“Cry-Baby,” which earned middling reviews and has been a slow starter at the B.O., snagged a total of four noms, including book, score and choreography. The subdued Harvey Fierstein-John Bucchino musical “A Catered Affair” took three.

Of the seven noms for “Strange,” four were earned by creator-star Stew, giving him the most personal mentions of any single nominee, with spots in the races for book, lead actor, original score (with co-composer Heidi Rodewald), and orchestrations (also with Rodewald).

Among Tony contenders, “Passing Strange” could potentially benefit most from awards attention. A transfer from Off Broadway’s Public Theater, the coming-of-age tale about a middle-class black Angeleno’s journey of self-discovery through countercultural Europe won raves after its February Rialto opening but has consistently struggled to attract auds. Last week, the show grossed a little more than $200,000, playing to an audience capacity of 45%.

Tony spotlight could also oil the roller-skates for “Xanadu,” which has been a box office underperformer since it opened early in the season despite glowing reviews.

Lead actress in a tuner looks to be one of the toughest contests, with the three shoo-in nominees — Patti LuPone (“Gypsy”), Kelli O’Hara (“South Pacific”) and Faith Prince (“A Catered Affair”) — joined by Kerry Butler (“Xanadu”) and Jenna Russell (“Sunday in the Park With George”).

As was the case with past Rialto stints by the likes of Julia Roberts and Denzel Washington, legit appearances by big-name stars failed to win over the Tony nominating committee despite the commercial heft of several shows in which they appeared. Notably absent in all fields was Mike Nichols’ revival of Clifford Odets’ “The Country Girl,” with Freeman, McDormand and Peter Gallagher. Also MIA were Claire Danes in “Pygmalion,” Kline and Garner in “Cyrano de Bergerac” and Lane in David Mamet comedy “November,” which landed co-star Laurie Metcalf a mention for featured actress.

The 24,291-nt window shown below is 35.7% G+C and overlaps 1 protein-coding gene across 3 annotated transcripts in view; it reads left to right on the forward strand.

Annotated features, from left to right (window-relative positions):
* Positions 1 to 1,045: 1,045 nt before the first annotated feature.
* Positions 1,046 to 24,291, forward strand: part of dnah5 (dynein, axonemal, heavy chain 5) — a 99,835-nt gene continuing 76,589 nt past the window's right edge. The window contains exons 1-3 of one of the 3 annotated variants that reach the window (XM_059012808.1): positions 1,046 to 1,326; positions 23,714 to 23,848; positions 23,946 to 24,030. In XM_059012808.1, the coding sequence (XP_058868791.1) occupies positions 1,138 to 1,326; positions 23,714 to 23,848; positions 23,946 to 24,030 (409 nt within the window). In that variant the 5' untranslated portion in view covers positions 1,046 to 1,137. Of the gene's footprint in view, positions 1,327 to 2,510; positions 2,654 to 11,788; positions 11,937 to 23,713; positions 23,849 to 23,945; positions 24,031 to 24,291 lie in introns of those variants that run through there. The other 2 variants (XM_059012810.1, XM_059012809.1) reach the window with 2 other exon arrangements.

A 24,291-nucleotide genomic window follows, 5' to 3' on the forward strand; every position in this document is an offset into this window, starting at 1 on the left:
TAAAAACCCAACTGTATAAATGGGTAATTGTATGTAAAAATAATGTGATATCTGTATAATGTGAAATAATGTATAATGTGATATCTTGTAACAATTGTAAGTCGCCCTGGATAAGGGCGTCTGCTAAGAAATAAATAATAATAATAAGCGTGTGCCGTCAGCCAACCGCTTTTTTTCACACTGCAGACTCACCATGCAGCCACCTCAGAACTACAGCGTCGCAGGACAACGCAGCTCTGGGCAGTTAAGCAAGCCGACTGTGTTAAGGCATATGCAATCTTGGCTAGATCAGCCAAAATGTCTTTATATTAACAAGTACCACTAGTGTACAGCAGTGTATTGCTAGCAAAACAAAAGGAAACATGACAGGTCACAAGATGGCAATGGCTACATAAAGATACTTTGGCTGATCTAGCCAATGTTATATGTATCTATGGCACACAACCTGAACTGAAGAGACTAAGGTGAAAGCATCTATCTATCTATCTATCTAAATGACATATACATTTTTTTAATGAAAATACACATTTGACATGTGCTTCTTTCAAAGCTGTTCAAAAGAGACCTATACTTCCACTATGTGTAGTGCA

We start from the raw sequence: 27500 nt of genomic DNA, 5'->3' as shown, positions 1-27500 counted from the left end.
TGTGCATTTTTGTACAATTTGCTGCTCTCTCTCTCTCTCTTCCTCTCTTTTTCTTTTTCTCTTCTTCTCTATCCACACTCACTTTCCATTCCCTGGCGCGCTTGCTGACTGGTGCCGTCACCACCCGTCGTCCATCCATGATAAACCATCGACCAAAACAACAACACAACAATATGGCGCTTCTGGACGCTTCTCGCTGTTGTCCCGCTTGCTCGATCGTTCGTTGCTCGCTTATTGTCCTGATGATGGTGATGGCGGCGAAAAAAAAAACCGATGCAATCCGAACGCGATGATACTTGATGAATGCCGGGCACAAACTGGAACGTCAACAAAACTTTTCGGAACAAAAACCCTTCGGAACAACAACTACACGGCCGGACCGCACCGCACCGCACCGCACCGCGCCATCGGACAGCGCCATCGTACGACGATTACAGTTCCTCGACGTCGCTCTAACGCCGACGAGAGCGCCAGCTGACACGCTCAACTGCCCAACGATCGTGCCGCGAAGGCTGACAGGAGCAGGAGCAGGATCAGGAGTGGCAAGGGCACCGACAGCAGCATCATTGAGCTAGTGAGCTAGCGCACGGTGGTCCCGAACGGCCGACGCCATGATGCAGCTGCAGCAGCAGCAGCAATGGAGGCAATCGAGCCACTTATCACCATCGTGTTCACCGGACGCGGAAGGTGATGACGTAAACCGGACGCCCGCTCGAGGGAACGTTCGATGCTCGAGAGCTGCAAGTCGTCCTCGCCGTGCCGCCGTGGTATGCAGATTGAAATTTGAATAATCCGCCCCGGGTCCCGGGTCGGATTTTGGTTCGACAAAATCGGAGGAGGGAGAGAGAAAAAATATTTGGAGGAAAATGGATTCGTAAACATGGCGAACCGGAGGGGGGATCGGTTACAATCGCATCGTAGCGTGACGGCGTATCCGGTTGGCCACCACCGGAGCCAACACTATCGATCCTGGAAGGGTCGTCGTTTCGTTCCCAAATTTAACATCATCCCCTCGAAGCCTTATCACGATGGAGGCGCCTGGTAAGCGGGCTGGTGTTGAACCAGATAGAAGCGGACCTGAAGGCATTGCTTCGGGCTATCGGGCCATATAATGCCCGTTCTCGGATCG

A number of film and TV crossover talents were acknowledged, however, including Laurence Fishburne for “Thurgood,” Rufus Sewell for “Rock ‘n’ Roll,” Patrick Stewart for “Macbeth,” S. Epatha Merkerson for “Come Back, Little Sheba” and Bobby Cannavale for “Mauritius.”

Demonstrating that commercial success is not always an indication of Tony traction, “Cyrano” was overlooked in the revival race (it scored a single nom for costumes), as was current hit “Cat on a Hot Tin Roof,” the all-black staging of Tennessee Williams’ melodrama, whose cast of stars left off the Tony roster includes Jones, Howard and Phylicia Rashad.

As always, the nominations provided significant endorsement of the work of New York’s nonprofit theaters. Roundabout Theater Company scored a total of 20 noms for “Sunday in the Park With George,” “The 39 Steps” and “Les Liaisons Dangereuses”; Lincoln Center Theater took 11 for “South Pacific”; Manhattan Theater Club landed one each for “Top Girls,” “Come Back, Little Sheba” and “Mauritius”; and the Public earned seven for “Passing Strange.”

Lifetime achievement honor will go to seven-time Tony winner Stephen Sondheim, the composer whose tuners “Sweeney Todd” and “Company” have received well-received revivals in recent seasons.

Chicago Shakespeare Theater took the annual Tony for a regional theater. The late orchestrator and arranger Robert Russell Bennett, whose original orchestrations are heard in the current revival of “South Pacific,” will receive a special posthumous award for his work.

Nearly 800 legit pros will vote on the Tony Awards, due to be handed out in a June 15 ceremony at Radio City Music Hall hosted by Whoopi Goldberg. Telecast will air live on CBS.

Click here for the full list of nominees.